Lunch and Peer-to-Peer Roundtables
Attendees will be divided into small groups to engage in interactive and in-depth peer discussions on a range of strategic manufacturing challenges and opportunities.
Elaine Bedel | President, Indiana Economic Development Corporation
When it comes to technology, one of the biggest challenges facing manufacturing companies today has nothing to do with the technology itself — it’s about developing the people and culture needed to integrate new systems. The rapid pace of change, coupled with extremely low unemployment rates are creating a bottleneck to new tech integration, as well as a collar on economic growth. So where do you find the right people? How do you onboard them? What about re-training and developing new skills in existing workers? How do you help them get over their fears of being downsized by automation? How do you teach your wise old dogs new tricks?
2. Additive Manufacturing: Before there is a Manufacturing Revolution, we need a Cultural Revolution
Kunal Mehta | Head of Consulting, Stratasys
In 2004, a large technology company had an idea that would change everything about the way we communicate… a phone with a touch-screen that could connect to the internet. Citing costs and unproven technology, Nokia’s management killed the risky project. Three years later, Apple released the iPhone. The difference? Apple had built a culture of “Thinking Different” that enabled them to take a leap of faith. Too often, adoption of additive manufacturing is killed by assumptions about the technology, but fueling this mindset is a culture of fear. Fear of change. Fear of cost. Fear of complexity. Join us to discuss how to successfully make your leap of faith into additive manufacturing.
3. Global Growth Without Friction
Robinson + Cole
Manufacturing CEOs know that expanding into new markets around the world is a key part of any growth strategy. But entering new international supply chains, developing relationships with foreign partners, and selling to new customers globally triggers a set of complex and often daunting legal hurdles, involving numerous trade barriers enforced by an alphabet soup of agencies and regulations. Tackling issues one by one, country by country, contract by contract is the impractical, risky route that many companies take because working through regulation is often misunderstood. In fact, developing and implementing a game plan is neither onerous nor an impediment to sales. This interactive roundtable will help you understand the essential considerations for global growth, sharing best practices to begin developing a way of working globally that will drastically reduce friction—and become a true competitive advantage in the years to come.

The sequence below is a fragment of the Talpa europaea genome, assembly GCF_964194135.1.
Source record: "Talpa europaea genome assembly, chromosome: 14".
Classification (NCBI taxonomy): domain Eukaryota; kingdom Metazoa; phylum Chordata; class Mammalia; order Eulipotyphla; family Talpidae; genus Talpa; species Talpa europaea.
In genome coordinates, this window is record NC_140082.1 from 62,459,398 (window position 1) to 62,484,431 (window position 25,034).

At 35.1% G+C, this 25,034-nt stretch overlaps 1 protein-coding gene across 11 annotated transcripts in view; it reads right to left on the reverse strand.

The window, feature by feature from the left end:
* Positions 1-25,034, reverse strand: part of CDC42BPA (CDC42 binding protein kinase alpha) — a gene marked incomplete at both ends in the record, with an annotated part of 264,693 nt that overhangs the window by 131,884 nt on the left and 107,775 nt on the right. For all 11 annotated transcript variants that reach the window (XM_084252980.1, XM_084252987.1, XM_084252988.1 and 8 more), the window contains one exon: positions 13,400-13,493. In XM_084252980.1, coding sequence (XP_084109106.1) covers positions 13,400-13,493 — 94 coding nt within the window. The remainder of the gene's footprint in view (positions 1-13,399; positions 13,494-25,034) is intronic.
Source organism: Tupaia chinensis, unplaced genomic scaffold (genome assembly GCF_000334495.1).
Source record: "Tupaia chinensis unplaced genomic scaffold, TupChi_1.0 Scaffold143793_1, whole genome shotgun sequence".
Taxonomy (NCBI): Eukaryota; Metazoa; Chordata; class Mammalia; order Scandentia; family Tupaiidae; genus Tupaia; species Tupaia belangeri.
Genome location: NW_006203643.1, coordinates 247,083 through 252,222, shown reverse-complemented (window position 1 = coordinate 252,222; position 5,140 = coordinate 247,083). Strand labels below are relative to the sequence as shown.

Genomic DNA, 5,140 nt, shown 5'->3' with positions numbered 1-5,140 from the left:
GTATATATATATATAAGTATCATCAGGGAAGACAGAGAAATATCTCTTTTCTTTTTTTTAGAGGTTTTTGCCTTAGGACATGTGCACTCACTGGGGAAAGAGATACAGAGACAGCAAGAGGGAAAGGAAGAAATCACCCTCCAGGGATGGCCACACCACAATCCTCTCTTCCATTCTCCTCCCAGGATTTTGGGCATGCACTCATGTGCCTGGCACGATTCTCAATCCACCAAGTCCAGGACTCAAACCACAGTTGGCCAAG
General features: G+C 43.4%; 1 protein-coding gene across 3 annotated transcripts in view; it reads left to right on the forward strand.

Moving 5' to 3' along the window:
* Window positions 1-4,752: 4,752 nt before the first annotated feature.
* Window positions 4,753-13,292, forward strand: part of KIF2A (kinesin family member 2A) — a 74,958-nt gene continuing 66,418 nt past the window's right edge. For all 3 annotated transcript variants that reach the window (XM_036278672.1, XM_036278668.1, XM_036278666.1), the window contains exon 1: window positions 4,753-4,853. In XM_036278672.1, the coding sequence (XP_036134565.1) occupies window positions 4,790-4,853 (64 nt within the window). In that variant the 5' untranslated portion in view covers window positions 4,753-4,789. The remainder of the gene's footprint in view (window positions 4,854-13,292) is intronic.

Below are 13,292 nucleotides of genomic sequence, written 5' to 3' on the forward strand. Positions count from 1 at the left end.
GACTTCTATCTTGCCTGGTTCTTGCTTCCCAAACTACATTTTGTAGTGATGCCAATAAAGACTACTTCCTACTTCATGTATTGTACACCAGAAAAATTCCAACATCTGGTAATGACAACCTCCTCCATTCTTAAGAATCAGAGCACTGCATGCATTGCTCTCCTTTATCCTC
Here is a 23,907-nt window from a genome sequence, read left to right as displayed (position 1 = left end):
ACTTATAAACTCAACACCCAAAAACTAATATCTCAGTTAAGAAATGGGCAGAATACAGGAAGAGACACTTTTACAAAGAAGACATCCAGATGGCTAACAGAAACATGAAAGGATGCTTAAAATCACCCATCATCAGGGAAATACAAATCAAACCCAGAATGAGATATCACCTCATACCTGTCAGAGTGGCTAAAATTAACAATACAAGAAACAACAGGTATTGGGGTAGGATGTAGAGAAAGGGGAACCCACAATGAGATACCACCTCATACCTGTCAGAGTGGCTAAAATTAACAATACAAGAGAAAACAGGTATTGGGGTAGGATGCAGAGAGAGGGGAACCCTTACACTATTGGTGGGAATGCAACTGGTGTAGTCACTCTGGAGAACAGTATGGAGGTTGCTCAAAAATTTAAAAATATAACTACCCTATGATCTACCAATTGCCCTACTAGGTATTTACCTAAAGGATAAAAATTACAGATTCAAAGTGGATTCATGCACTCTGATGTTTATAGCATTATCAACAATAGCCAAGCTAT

4. Protecting Your Core Operations: Security Considerations in Today's Smart Factory
The interconnectivity of smart manufacturing brings a host of benefits, but it also creates a new environment for security risks. Protecting legacy manufacturing systems or systems integrated into a fully automated, global supply chain is not easy. Cybersecurity threat actors are increasingly going after not only IT systems, but operations technology as well, threatening to shut down key processes. And, the profile of attackers has also changed, to sophisticated international operations and even nation state actors. So what steps can your organization take to identify, predict, and reduce cybersecurity-related risks? And how can your organization be better prepared to respond in the worst case scenario? Join other manufacturing executives and NTT Security to share experiences, discuss best practices to address evolving information security concerns, and walk away with new tactics to protect your manufacturing organization's core operations.
5. Transforming through Technology M&A
Trish Renner | Managing Director, Global Industrials, Baird